Two 2-opt moves are intertwined if neither is nested into the other. Applying simultaneously two intertwined 2-opt moves does not guarantee the absence of subtours, as shown in Fig. 4.

Fig. 4
figure4

Applying intertwined moves on a solution s (left) does not guarantee the absence of subtours (right). In this example, two intertwined moves create a disconnected subtour (the four nodes in the middle), although both of them are legal if applied singularly

Definition 5

Let \(\bar{E} \subseteq E_s\) be a set of edges belonging to the same route. Consider any partial ordering on the nodes of the edges in \(\bar{E}\) and a simple directed path following that order that connects all the nodes in the route.

We say here that a move preserves the relative order of \(\bar{E}\) if, after its application to s, the edges in \(\bar{E}\) still belong to the same tour, and it is still possible to find a path over such tour so that the chosen partial ordering of the nodes of the edges in \(\bar{E}\) is preserved.

Note that no partial ordering can be defined on edges that belong to different tours.

Two preliminary results are needed before we can finally prove how 2-opt moves can be safely combined with the others.

Lemma 1

Given a well-formed solution s, a move m of the type relocate, exchange, relocate-pair, exchange-pairs, preserves the relative order of any pair of edges \(\{u,v\}\), \(\{x,y\}\) not affected by the move.

Proof

Consider a legal relocate move m that moves the order b with adjacent nodes ac into the edge \(\{f,g\}\). Assume that a simple path p induces the ordering \(u \prec _p v \prec _p x \prec _p y\). We can distinguish two cases:

  • p does not include the edges in \(R_m\). Then the same path also exists in m(s), so the order is trivially preserved.

  • p includes \(\{a,b,c\}\). Assume that p is defined as \(p = (u, v, \dots , a, b, c, \dots , x, y)\). Then consider in m(s) the path \(q = (u, v, \dots , a, c, \dots , x, y)\), where the edge \(\{a,c\}\) has been inserted by applying m. Over q, \(u \prec _q v \prec _q x \prec _q y\).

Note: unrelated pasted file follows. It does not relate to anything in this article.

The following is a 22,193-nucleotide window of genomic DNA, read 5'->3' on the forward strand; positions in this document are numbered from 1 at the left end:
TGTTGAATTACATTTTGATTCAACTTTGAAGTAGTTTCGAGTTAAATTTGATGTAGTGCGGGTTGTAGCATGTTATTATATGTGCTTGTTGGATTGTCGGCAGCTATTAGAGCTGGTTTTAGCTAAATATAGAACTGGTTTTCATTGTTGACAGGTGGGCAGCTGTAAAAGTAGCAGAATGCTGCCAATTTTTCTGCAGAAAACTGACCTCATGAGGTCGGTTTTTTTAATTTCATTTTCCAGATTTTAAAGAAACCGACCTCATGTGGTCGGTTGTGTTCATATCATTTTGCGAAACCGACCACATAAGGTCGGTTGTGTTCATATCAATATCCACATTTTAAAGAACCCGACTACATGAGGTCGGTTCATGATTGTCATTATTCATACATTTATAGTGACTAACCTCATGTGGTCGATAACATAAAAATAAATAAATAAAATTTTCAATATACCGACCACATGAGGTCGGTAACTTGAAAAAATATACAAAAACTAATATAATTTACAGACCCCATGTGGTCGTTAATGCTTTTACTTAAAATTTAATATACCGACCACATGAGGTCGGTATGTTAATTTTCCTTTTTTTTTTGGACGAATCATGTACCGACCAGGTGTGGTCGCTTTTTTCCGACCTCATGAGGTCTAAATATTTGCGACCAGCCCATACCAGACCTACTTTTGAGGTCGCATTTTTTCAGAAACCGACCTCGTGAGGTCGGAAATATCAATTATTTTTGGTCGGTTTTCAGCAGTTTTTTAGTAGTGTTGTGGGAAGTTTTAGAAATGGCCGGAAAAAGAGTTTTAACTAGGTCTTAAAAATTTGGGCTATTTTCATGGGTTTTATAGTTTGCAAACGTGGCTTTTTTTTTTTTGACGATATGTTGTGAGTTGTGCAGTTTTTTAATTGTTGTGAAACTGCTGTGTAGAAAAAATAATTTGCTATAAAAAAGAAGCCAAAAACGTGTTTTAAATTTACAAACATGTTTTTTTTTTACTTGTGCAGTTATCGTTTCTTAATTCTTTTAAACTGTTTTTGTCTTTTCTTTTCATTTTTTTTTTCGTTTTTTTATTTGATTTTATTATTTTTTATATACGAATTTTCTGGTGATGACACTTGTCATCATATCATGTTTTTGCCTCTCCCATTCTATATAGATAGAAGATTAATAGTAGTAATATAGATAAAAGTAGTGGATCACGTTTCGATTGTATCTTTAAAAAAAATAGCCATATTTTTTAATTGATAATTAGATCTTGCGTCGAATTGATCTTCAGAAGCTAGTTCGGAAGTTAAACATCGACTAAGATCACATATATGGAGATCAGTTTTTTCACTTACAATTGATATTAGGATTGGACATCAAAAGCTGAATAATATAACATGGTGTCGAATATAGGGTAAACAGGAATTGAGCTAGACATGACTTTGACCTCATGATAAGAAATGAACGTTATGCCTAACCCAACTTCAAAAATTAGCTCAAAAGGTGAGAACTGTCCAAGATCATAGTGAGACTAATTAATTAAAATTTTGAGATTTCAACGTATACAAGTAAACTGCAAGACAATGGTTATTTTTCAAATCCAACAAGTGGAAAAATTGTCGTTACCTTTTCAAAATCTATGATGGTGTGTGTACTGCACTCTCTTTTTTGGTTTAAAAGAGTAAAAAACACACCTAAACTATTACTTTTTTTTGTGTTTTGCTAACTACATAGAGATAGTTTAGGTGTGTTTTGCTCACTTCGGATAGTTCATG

• p includes \(\{f,g\}\). Assume that p is defined as \(p = (u, v, \dots , f, g, \dots , x, y)\). Then consider in m(s) the path \(q = (u, v, \dots , f, b, g, \dots , x, y)\), where the edges \(\{f,b\}\) and \(\{b,g\}\) have been inserted by applying m. Over q, \(u \prec _q v \prec _q x \prec _q y\).

Analogous arguments can be applied to show the claim holds also for the other types of moves. \(\square\)

Lemma 2

Given a well-formed solution s, a legal 2-opt move m preserves the relative order of any two edges \(\{u,v\}\), \(\{x,y\}\)

if they belong to the same of the two connected components in \(E_s{\setminus } R_m\).

Proof

Assume that a simple path p induces the ordering \(u \prec _p v \prec _p x \prec _p y\). Taking into account the move m, we can distinguish two cases:

  • p does not include the edges in \(R_m\). Then the same path also exists in m(s), so the order is trivially preserved.

  • p include both edges in \(R_m = \{\{a,b\},\{c,d\}\}\). Assume w.l.o.g. that p is defined as \(p = (u, v, \dots , a, b, \dots , c,d, \dots , x, y)\). Then consider in m(s) the path \(q = (u, v, \dots , a, c, \dots , b, d, \dots , x, y)\), where the nodes between a and d are reversed due to the application of the move. Over q, \(u \prec _q v \prec _q x \prec _q y\).

The case where p includes only one of the edges in \(R_m\) is excluded by the hypothesis that \(\{u,v\}\), \(\{x,y\}\) lie in the same connected component of \(E_s{\setminus } R_m\). Then the claim follows. \(\square\)

We can now show that, if we restrict ourselves to nested moves, as in Fig. 3, the following result holds:

Theorem 2

Given a set M of legal moves of the type relocate, exchange, relocate-pair, exchange-pairs, 2-opt with no edge overlap over a well-formed solution s, if all pairs \(m_i,m_j\) of 2-opt moves are non-intertwined, then the set is independent.

Proof

We need to show that the solution obtained after applying all the moves in M does not contain subtours. To do so, consider any sequence of moves in M, in any order. The first move of the sequence \(m_1\) can be applied to s, and \(m_1(s)\) is still well-formed, by hypothesis, thus no subtour exists. Moreover, by Lemmas 12 the relative order of any two edges affected by any other 2-opt move \(m_k\) with \(k > 1\) is preserved (since all 2-opt are pairwise nested in s), so all pairwise non-intertwined 2-opt moves are still so.

Let \(m_n\) be the n-th move in the sequence, and

let \(s_{n-1}\) denote the solution obtained after the application of the first \(n-1\) moves. By inductive assumption, \(s_{n-1}\) does not contain subtours, the relative order of any two edges affected by any 2-opt move \(m_k\) with \(k > n-1\) is preserved, and all pairs of 2-opt moves that were non-intertwined on s, are still so in \(s_{n-1}\). Then: